For the first time, NBC has two women at its helm. In just the last few months, Susan Rovner has been named chairman of entertainment content and Frances Berwick has been named chairman of entertainment networks — not only for NBC’s broadcast operations but for all the entertainment platforms in the NBCUniversal television and streaming portfolio: NBC, USA, Bravo, Oxygen, Syfy, Universal Kids, E! and Peacock.
Pearlena Igbokwe, a Nigerian-born graduate of Yale with an MBA from Columbia University, was elevated to chairman of the Universal Studio Group in September 2020. “When I came to this country as a kid, one of the ways I learned the culture and language was by watching television,” she told TheWrap.”I was just completely fascinated by it and I watched way too much of it. I got to college and saw a listing for a summer associate at NBC 30 Rock. My mind was blown that they paid you to work in television!”
From NBC, she moved to Showtime and then back to the NBC fold, and to Universal Television in 2016. “I knew how impactful television was,” she said, “and I made it my mission to become a decision-maker in this industry.” Her mission now, she said, is to “start breaking down silos among the individual studios and create a more collaborative environment among all of our teams. Even during this pandemic, where we’re isolated from one another, we are working much more collaboratively than ever before.”
The first British woman to head up a major studio gave us franchises like “The Fast and Furious.” But in 2020, Donna Langley may have saved — and been saved by — a species of animated characters who live in perpetual happiness until threatened. Langley, chairman of Universal’s Filmed Entertainment Group, audaciously decided to release “Trolls World Tour” via premium video on demand, bypassing theaters as the pandemic shut them down. The film earned Universal $100 million in streaming revenue, but infuriated theaters. Negotiations ultimately led to AMC Theatres and Cinemark agreeing to a reduced three-week time period for a new film to play in a theaters before going online (with exhibitors sharing some of that streaming revenue). Langley’s accomplishments also include making a five-year deal with Jordan Peele.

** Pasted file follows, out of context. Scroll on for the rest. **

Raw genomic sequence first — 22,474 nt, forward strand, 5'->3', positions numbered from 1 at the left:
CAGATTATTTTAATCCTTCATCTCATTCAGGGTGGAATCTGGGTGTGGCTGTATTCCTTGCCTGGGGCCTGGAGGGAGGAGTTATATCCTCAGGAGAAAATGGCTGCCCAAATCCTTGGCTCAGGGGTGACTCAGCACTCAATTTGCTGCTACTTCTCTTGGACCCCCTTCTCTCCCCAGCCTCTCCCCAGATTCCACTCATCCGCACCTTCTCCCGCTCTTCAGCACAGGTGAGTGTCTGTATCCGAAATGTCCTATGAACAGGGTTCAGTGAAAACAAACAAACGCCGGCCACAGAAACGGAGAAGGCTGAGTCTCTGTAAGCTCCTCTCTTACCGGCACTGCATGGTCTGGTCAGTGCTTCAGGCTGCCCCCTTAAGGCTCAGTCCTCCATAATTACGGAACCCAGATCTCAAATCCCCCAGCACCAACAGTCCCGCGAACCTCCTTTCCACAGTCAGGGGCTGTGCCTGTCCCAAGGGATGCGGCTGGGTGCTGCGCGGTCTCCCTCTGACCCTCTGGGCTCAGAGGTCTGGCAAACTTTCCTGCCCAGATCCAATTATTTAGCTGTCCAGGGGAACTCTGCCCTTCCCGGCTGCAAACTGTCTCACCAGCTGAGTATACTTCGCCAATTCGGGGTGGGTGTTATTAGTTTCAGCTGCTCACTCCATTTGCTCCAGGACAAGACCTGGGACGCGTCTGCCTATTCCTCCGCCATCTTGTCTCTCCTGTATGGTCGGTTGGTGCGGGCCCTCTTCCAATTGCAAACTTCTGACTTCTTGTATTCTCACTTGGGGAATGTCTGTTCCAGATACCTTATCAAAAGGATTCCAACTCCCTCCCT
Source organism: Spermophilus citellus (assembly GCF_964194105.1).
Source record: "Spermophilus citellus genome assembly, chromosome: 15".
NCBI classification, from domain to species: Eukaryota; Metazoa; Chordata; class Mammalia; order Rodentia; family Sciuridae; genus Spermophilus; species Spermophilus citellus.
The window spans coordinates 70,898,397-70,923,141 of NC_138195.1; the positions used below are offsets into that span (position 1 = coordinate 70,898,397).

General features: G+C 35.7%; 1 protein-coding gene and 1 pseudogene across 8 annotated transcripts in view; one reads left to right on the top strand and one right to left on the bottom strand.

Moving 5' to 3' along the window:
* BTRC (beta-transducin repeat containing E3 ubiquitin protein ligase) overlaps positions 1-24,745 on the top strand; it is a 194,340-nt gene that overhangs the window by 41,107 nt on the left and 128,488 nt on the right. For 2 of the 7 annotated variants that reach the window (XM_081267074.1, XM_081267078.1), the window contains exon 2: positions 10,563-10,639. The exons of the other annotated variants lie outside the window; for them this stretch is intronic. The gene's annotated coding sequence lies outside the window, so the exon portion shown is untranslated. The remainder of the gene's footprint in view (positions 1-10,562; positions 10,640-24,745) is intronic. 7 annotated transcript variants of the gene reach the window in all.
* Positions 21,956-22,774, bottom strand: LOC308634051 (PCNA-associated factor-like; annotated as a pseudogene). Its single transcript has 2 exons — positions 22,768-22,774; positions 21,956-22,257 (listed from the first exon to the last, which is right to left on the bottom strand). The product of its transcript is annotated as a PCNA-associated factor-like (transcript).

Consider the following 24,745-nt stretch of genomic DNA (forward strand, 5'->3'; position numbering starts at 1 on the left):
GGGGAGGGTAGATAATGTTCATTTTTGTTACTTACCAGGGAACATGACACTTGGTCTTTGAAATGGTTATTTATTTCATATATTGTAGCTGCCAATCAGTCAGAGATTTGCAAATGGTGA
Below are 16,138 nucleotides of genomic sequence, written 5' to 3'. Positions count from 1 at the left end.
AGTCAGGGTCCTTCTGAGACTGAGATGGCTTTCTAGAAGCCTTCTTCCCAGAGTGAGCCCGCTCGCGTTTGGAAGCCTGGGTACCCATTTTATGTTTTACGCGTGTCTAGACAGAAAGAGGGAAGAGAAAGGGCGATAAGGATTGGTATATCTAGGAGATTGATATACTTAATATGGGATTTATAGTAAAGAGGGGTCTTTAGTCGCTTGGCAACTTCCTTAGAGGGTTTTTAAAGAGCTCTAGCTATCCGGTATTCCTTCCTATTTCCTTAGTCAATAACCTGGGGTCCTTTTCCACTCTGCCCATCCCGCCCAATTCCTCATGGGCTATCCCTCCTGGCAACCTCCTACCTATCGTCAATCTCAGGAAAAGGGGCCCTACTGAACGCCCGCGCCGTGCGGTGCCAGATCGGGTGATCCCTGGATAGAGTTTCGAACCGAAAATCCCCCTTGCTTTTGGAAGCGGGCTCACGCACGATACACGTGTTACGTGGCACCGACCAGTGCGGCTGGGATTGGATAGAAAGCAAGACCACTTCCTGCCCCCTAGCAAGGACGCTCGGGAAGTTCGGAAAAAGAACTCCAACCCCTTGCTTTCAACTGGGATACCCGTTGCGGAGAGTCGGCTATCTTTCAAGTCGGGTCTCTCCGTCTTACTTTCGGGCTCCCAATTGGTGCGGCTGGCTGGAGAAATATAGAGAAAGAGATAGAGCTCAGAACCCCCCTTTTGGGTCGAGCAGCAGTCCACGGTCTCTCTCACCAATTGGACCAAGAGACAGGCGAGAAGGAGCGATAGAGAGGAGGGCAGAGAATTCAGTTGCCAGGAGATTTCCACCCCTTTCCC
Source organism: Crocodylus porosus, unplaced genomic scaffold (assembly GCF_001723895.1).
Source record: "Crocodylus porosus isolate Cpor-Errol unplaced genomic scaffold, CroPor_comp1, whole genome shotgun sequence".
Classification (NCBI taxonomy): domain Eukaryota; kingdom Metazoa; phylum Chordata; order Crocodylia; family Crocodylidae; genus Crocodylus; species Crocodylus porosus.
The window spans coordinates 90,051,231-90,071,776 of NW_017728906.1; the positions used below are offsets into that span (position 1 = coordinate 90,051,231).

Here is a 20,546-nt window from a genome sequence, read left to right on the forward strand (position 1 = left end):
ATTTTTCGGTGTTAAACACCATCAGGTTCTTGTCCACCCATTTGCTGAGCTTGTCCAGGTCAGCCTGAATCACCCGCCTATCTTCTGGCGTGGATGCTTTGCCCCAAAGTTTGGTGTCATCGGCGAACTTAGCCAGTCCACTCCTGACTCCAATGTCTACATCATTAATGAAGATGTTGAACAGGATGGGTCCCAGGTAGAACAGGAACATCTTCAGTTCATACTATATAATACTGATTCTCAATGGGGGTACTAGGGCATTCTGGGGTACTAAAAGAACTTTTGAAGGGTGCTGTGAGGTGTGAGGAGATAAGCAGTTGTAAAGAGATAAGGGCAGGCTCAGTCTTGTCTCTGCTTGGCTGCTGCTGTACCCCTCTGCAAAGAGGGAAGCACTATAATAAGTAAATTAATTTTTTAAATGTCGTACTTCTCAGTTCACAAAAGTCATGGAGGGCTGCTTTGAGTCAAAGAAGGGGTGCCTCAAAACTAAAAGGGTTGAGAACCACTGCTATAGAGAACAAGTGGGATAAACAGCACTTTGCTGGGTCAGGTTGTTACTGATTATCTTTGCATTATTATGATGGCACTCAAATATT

It may not be Rudolph Giuliani’s favorite movie, but a lot of others obviously disagree. “Borat Subsequent Moviefilm” has been watched by tens of millions of Amazon Prime subscribers, and the one it makes happiest is likely Jennifer Salke, head of Amazon Studios. Being part of a global retailing powerhouse has made Salke well aware that, particularly during a time of pandemic, the goal is building on Amazon Prime’s streaming brand. She is thinking globally, as in deals with Nicole Kidman, Gael García Bernal and Brad Pitt’s Plan B. Not to mention staying in tune with the Black Lives Matter movement: Salke nabbed Lena Waithe from Showtime, has a nine-episode adaptation of “The Underground Railroad” from Barry Jenkins coming soon, and bought Regina King’s “One Night in Miami,” opening shortly.
In the pre-COVID days, Salke flew to London to meet with Steve McQueen, who was looking for a streaming outlet for his “Small Axe” collection of films, which were set to air on the BBC. When he told her about his “very unique standalone movies,” she told TheWrap, she was sure the films would appeal to the diverse community of Prime viewers in more than 240 countries and territories. “I ended up going down the rabbit hole to do research and I realized that these are stories that needed to be told.”
Throughout her career at Twentieth Century Fox TV, at NBC Entertainment and now at Amazon, all companies in a moment of a downturn when she arrived, Salke delivered the same mandate: “Take big swings.” It was something she learned from her former Fox boss, Peter Chernin, who told her,” I would rather you do something big that fails than make something that plods along in obscurity.” Hence, Sacha Baron Cohen’s “Borat.” “It was a big decision,” she said. “I had a stomachache. Sacha said it needed to be released before the election. People need to laugh at the stress and it turned out to be just what the doctor ordered” — for the country, and for her tummy.